Sixty years ago, James Levin, a liberated Jew from the New Jersey Suburbs, met up by accident at a Fraternity Party with Suzanne Fisher, a Jewish girl from Brooklyn whom, generally, he would have looked down upon.A junior, he had just transferred his interests in Einstein and nuclear physics to Nietzsche, Joyce, and classical music while she–a totally unknown Freshman–was just being rushed by several Jewish Sororities (they had such things in those days–Fraternities too–even in his father’s who had also belonged to one).
A Jewish girl from Brooklyn? That was unheard of. Impossible. He could not be seen dead with such a girl–especially by his brother finishing up his ROTC service in Korea.
But this one was different. This one could play the piano and, when she played, her fingers moved over the keyboard as if in a dream. This one had transferred from Erasmus H.S. in Brooklyn to The New York School of Performing Arts and could play Chopin by heart as if she owned him, caressed him, loved him–and she had been in Paris! This one he could not resist.
Why could she play Chopin as if inhabiting his soul? Because of her father, a refugee from Vienna and in Brooklyn nothing more than a lowly numbers-collector–though her mother’s father had built some early pushcart activity in this same Brooklyn to a Seat on the New York Stock Exchange. Her father, who had lost a sister whom he obviously adored to the Nazis during the War, spared no mercy in beating his only daughter into her replica. Both presumably could play Chopin and, yes, her father beat her–beat her to the point that she was petrified of him.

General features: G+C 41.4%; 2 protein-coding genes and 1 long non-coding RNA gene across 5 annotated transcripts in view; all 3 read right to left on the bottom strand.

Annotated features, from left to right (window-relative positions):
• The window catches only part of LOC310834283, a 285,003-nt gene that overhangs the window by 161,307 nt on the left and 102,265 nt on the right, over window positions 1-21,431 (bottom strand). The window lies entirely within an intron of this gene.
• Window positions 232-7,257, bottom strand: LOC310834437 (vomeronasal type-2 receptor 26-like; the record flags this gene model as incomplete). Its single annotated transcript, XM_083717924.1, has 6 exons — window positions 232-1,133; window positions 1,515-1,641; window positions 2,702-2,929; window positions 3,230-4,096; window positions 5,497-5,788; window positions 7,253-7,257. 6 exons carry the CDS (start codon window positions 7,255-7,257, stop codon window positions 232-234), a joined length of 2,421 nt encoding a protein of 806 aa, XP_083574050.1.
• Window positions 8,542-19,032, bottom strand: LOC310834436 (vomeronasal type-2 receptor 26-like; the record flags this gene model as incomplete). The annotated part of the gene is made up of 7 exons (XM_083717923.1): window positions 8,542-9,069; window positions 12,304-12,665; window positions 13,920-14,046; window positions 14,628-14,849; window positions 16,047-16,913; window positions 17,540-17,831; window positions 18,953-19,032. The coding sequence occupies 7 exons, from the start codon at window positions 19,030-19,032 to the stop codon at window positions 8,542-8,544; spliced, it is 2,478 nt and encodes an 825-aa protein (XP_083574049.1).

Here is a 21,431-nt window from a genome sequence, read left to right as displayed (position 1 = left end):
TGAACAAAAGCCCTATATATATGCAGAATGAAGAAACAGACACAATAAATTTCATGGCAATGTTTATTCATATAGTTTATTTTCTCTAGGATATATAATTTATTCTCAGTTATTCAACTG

This was the girl, James Levin suddenly encountered in the middle of his Junior Year at Cornell. Something of a change from Eisenman’s usual genre, a novel–fiction instead of discourse, which the public might find even more attractive as he was probably a better writer then before he went academic. Therefore, though some 55 years old, nothing has been changed in the manuscript–so well did it read in the original–except some punctuation and sentence structure.
Because Triphammer Falls was written shortly after the pivotal time period being portrayed (in the late 50’s), it offers a veritable time capsule of a Period people still find and realize to be fascinating.
A real change of pace for him, it was in fact written before people like Thomas Pynchon–who preceded him at Cornell but quit to join the Navy–wrote V and Philip Roth–who was writing about the people he knew personally in South Orange, NJ (especially the girl with the “nose job”, who went around with a diaphragm in her purse and whose brother went on to play basketball at Ohio State)–wrote many of his works.
Not only is it extremely well-written but the authenticity of the writing gives one a sense of reading really-fine literature rather than simply a good novel and what is especially noteworthy or impressive is how the work captures a Period now vanished with a “feel-like-you’re-there” immediacy. As such, it is a fluid and informal first-person narrative, just as accurate as Roth, but perhaps even more attractive.
It covers first loves and partying Ivy-League style in a world few still remember when College life was a different world and the Fraternity House was a Gentleman’s League. Something of a preamble to or cross between Madmen and The Social Network, somewhere between the Beats and the Hippies, a young man has to choose between the neat path laid out for him in New York City’s corporate world and Madison Avenue or another road that will take him across Continents.
The protagonist unexpectedly falls in love with Suzanne Fisher, a Freshman, just when he is on the verge of leaving College to find his own way in a rapidly-changing world. In the end, the reader is left to wonder whether it is Fisher, a talented and ambitious pianist, or his own non-conformity that will send him on a different path through countries and halfway round the world.
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